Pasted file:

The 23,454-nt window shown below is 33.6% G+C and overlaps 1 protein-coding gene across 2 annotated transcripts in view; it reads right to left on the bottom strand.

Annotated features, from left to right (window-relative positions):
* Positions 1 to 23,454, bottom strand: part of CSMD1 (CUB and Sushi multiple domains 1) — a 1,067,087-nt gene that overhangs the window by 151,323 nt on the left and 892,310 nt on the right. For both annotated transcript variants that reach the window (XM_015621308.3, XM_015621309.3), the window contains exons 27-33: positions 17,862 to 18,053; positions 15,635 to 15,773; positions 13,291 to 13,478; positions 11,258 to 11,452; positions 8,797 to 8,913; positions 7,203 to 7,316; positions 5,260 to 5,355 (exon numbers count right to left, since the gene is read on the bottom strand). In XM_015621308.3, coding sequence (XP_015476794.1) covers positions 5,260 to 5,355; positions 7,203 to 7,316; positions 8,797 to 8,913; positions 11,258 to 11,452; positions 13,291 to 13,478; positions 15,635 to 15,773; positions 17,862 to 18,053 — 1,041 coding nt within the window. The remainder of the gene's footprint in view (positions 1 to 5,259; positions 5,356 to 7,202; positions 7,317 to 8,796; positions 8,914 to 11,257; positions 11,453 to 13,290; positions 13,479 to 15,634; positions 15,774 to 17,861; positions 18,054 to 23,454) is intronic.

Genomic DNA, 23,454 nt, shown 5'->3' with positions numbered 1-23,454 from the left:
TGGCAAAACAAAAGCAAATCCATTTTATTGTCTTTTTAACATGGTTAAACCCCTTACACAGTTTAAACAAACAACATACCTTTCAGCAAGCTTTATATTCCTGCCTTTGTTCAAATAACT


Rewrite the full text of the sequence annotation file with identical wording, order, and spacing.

The 23,454-nt window shown below is 33.6% G+C and overlaps 1 protein-coding gene across 2 annotated transcripts in view; it reads right to left on the bottom strand.

Annotated features, from left to right (window-relative positions):
* Positions 1 to 23,454, bottom strand: part of CSMD1 (CUB and Sushi multiple domains 1) — a 1,067,087-nt gene that overhangs the window by 151,323 nt on the left and 892,310 nt on the right. For both annotated transcript variants that reach the window (XM_015621308.3, XM_015621309.3), the window contains exons 27-33: positions 17,862 to 18,053; positions 15,635 to 15,773; positions 13,291 to 13,478; positions 11,258 to 11,452; positions 8,797 to 8,913; positions 7,203 to 7,316; positions 5,260 to 5,355 (exon numbers count right to left, since the gene is read on the bottom strand). In XM_015621308.3, coding sequence (XP_015476794.1) covers positions 5,260 to 5,355; positions 7,203 to 7,316; positions 8,797 to 8,913; positions 11,258 to 11,452; positions 13,291 to 13,478; positions 15,635 to 15,773; positions 17,862 to 18,053 — 1,041 coding nt within the window. The remainder of the gene's footprint in view (positions 1 to 5,259; positions 5,356 to 7,202; positions 7,317 to 8,796; positions 8,914 to 11,257; positions 11,453 to 13,290; positions 13,479 to 15,634; positions 15,774 to 17,861; positions 18,054 to 23,454) is intronic.

Genomic DNA, 23,454 nt, shown 5'->3' with positions numbered 1-23,454 from the left:
TGGCAAAACAAAAGCAAATCCATTTTATTGTCTTTTTAACATGGTTAAACCCCTTACACAGTTTAAACAAACAACATACCTTTCAGCAAGCTTTATATTCCTGCCTTTGTTCAAATAACT